What is gluten

Nowadays the gluten-free option is a regular occurrence on a menu. Gluten-free breads, gluten-free pizzas and gluten-free pasta options can be seen in the smallest of independents to the largest chains, but what is gluten exactly?

A lot of consumers dare to dodge it, but little actually know what it is.

Gluten is found in grains, such as wheat, barley and rye and keeps the dough bound and gives wheat foods that chewy and delicious texture.

If you’re intolerant to gluten, or if you’re a coeliac, gluten can cause damage to the lining of your digestive tract which can make sufferers seriously ill.

However, only one in four people are buying gluten-free products as a necessity, the rest of the market to maintain a healthy lifestyle.

In fact, only a mere 5% of the population are gluten intolerant and have to buy specialist free-from products when on their weekly shop, so why has the gluten-free category grown exponentially in the last decade and is still – pardon the pun – on the rise?

Here’s a video we made for No.G explaining exactly what gluten is.

The biggest category of free-from buyers are doing so not due to intolerances, but simply because eating them makes them feel like they are living a healthier lifestyle.

According to Kantar Worldpanel, the number of vegans in the UK has tripled in the last decade to over half a million and shows no sign of slowing down.

Consumers are increasingly aware of micro-managing their diets to include certain foods and cut back on others with gluten being one of the main hard-hitters.

Ewa Hudson, head of health and wellness at Euromonitor, said gluten- and lactose-free options had previously been scarce in the convenience market, with consumers forced to prepare almost every meal from scratch. But convenience had now “found its way into free-from and with that, growth opportunities abound,” she said

Large brands are jumping on the gluten-free bandwagon, with traditional companies such as Birdseye now offering a host of gluten-free products meaning the sufferer won’t have to miss out.

Convenience is going to be big in the sector as we know a lot of the growth in gluten-free is driven from people buying for lifestyle reasons rather than a specific food allergy” said Emma Cockerill of Holland & Barrett.”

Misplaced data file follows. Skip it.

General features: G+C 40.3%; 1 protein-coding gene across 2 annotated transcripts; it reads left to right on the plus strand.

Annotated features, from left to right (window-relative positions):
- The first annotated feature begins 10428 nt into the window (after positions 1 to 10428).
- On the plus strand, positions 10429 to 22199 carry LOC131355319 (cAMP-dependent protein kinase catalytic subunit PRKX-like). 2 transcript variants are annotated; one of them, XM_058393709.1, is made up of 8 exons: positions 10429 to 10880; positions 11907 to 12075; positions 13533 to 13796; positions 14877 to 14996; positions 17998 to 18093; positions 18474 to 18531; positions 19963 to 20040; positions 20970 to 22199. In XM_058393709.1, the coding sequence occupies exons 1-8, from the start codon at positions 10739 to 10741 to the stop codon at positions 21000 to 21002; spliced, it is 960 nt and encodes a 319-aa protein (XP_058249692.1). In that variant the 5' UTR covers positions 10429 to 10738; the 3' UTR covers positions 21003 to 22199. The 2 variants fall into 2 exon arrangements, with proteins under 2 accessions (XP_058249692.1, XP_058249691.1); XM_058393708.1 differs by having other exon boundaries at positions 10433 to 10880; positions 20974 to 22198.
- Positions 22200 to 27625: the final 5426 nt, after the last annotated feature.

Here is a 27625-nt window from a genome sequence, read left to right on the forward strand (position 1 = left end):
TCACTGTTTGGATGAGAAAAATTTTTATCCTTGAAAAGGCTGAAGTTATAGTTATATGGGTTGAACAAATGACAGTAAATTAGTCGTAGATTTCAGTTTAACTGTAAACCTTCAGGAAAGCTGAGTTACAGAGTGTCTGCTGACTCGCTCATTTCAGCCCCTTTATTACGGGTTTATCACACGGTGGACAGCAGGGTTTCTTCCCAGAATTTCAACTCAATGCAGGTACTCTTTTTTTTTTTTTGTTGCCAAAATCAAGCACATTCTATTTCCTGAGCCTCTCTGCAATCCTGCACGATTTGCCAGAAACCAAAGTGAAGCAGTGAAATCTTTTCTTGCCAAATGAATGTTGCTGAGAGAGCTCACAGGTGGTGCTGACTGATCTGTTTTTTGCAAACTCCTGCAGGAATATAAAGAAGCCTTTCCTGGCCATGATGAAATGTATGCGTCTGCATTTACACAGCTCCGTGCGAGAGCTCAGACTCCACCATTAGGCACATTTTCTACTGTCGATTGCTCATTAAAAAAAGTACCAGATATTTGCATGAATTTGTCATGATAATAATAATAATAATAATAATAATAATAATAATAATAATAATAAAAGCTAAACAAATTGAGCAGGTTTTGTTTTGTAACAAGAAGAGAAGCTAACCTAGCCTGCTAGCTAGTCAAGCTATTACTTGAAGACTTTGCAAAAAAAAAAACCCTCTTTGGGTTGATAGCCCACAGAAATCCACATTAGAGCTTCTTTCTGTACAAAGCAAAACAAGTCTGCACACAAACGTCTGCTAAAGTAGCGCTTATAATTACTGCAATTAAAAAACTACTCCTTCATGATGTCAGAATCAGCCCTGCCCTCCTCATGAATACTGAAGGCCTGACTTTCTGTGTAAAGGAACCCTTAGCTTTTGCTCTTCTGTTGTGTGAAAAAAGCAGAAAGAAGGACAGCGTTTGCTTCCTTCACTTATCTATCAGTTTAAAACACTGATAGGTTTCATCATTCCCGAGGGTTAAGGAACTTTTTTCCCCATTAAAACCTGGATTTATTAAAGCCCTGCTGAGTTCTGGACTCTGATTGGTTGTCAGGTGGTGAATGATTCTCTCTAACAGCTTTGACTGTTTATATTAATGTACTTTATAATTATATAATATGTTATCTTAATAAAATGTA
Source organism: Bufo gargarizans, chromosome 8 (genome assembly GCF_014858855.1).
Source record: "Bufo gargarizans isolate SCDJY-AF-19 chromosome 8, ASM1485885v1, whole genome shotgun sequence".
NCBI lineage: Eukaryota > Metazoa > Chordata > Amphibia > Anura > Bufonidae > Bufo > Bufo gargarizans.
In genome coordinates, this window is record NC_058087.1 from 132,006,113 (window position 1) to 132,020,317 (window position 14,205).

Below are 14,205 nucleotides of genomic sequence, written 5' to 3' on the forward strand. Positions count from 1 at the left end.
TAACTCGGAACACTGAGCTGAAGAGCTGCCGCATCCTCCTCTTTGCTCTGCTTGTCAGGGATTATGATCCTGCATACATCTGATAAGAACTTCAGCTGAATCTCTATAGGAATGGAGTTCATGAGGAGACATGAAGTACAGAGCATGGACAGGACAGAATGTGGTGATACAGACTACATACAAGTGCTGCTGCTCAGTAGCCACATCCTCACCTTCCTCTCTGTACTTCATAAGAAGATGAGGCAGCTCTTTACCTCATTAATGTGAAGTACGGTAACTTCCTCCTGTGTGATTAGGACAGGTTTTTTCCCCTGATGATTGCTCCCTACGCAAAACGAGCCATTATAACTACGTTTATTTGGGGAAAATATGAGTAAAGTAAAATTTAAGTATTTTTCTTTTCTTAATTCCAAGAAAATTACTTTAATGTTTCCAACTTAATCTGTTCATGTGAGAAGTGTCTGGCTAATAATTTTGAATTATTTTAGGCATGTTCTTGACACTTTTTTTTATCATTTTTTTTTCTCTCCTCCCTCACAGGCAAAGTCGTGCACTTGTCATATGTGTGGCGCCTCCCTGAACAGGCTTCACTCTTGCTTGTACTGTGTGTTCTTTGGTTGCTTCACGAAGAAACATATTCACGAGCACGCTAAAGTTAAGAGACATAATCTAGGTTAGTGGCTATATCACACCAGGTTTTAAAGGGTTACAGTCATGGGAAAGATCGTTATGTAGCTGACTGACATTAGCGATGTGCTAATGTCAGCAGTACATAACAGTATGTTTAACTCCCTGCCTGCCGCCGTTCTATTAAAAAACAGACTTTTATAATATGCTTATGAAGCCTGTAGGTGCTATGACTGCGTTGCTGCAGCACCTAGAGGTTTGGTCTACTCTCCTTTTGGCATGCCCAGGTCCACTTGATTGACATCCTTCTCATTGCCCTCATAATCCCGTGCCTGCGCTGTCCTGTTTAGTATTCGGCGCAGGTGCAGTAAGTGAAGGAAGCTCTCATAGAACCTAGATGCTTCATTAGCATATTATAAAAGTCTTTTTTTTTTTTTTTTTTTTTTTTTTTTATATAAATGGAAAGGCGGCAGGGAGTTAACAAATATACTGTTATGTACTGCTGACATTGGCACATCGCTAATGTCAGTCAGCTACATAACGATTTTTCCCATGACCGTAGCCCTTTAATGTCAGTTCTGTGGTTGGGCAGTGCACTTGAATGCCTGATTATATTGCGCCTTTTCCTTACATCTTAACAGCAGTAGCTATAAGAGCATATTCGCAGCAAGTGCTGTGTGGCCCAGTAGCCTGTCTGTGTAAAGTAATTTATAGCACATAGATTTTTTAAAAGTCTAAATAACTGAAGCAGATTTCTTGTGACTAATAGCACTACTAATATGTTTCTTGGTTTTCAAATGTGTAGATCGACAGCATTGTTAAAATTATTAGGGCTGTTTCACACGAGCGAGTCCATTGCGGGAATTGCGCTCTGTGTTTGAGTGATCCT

Even supermarket chain Aldi are putting some serious thought into their gluten-free and other free-from ranges: “We’ve expanded our range of free-from products considerably due to growing demand from our customers. In the last year, we’ve launched Hike protein bars, Passions Deli pea snacks, Paleo bars and Specially Selected Gluten Free White Chocolate cookies, as well as free-from ingredients such as coconut flour,” says Tony Baines, joint MD of corporate buying at Aldi.


So, what does the future hold for gluten-free?

Despite the whole free-from category gaining a mass amount of awareness and an expected growth of 43% in the next two years, gluten-free baked goods are at the forefront of the trend and had an expansion of 30% between 2013 – 2015, which has since skyrocketed even further.

As a consumer we’re sure you’ve become increasingly more aware of the free-from icons making their way onto the packets in your shopping baskets. From Marks & Spencer’s own brand of crisps, to Heck sausages, the gluten-free icon can be seen fruitfully.

In fact, 12% of new food products launched in 2015 in the UK carried a gluten-free claim, an increase from just 7% 4 years earlier.

Interestingly, gluten-free consumers prefer locally sourced, fair-trade products that are conscious of animal cruelty being associated with the brand they’re buying from. This can also be seen in the wider picture, away from the free-from industry and across the general food industry in the UK.

With all this in mind, it’s safe to say the future for gluten-free products is looking bright – thanks millennials!


Do you have a gluten-free product that you’d like to market differently? Contact us!